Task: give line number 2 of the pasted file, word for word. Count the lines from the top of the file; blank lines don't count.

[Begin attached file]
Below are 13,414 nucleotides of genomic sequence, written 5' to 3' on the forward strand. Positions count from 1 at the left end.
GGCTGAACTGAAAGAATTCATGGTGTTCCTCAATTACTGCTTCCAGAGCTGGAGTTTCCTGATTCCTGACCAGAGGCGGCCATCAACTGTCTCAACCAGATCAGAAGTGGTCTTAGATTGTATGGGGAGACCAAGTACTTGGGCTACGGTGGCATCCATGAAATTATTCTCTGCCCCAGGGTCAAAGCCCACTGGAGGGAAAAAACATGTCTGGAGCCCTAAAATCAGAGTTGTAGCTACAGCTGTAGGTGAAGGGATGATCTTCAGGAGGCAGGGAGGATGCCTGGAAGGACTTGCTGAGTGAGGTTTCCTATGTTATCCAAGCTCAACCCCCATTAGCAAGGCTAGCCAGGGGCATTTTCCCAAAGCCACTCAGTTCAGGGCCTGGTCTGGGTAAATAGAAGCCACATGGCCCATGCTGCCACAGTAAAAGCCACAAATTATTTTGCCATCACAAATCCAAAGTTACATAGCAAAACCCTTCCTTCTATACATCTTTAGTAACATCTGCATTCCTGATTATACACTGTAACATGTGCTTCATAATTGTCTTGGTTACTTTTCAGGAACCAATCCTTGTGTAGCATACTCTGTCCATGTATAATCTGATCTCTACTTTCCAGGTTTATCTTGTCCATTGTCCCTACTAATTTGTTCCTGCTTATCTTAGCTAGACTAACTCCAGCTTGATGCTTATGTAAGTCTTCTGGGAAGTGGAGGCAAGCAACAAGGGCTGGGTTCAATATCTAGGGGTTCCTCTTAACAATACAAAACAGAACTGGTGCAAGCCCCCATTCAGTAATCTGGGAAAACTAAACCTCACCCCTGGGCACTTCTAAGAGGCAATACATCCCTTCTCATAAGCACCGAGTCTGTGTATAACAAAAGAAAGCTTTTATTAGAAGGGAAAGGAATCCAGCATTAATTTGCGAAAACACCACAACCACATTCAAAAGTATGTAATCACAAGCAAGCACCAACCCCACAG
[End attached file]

GGCTGAACTGAAAGAATTCATGGTGTTCCTCAATTACTGCTTCCAGAGCTGGAGTTTCCTGATTCCTGACCAGAGGCGGCCATCAACTGTCTCAACCAGATCAGAAGTGGTCTTAGATTGTATGGGGAGACCAAGTACTTGGGCTACGGTGGCATCCATGAAATTATTCTCTGCCCCAGGGTCAAAGCCCACTGGAGGGAAAAAACATGTCTGGAGCCCTAAAATCAGAGTTGTAGCTACAGCTGTAGGTGAAGGGATGATCTTCAGGAGGCAGGGAGGATGCCTGGAAGGACTTGCTGAGTGAGGTTTCCTATGTTATCCAAGCTCAACCCCCATTAGCAAGGCTAGCCAGGGGCATTTTCCCAAAGCCACTCAGTTCAGGGCCTGGTCTGGGTAAATAGAAGCCACATGGCCCATGCTGCCACAGTAAAAGCCACAAATTATTTTGCCATCACAAATCCAAAGTTACATAGCAAAACCCTTCCTTCTATACATCTTTAGTAACATCTGCATTCCTGATTATACACTGTAACATGTGCTTCATAATTGTCTTGGTTACTTTTCAGGAACCAATCCTTGTGTAGCATACTCTGTCCATGTATAATCTGATCTCTACTTTCCAGGTTTATCTTGTCCATTGTCCCTACTAATTTGTTCCTGCTTATCTTAGCTAGACTAACTCCAGCTTGATGCTTATGTAAGTCTTCTGGGAAGTGGAGGCAAGCAACAAGGGCTGGGTTCAATATCTAGGGGTTCCTCTTAACAATACAAAACAGAACTGGTGCAAGCCCCCATTCAGTAATCTGGGAAAACTAAACCTCACCCCTGGGCACTTCTAAGAGGCAATACATCCCTTCTCATAAGCACCGAGTCTGTGTATAACAAAAGAAAGCTTTTATTAGAAGGGAAAGGAATCCAGCATTAATTTGCGAAAACACCACAACCACATTCAAAAGTATGTAATCACAAGCAAGCACCAACCCCACAG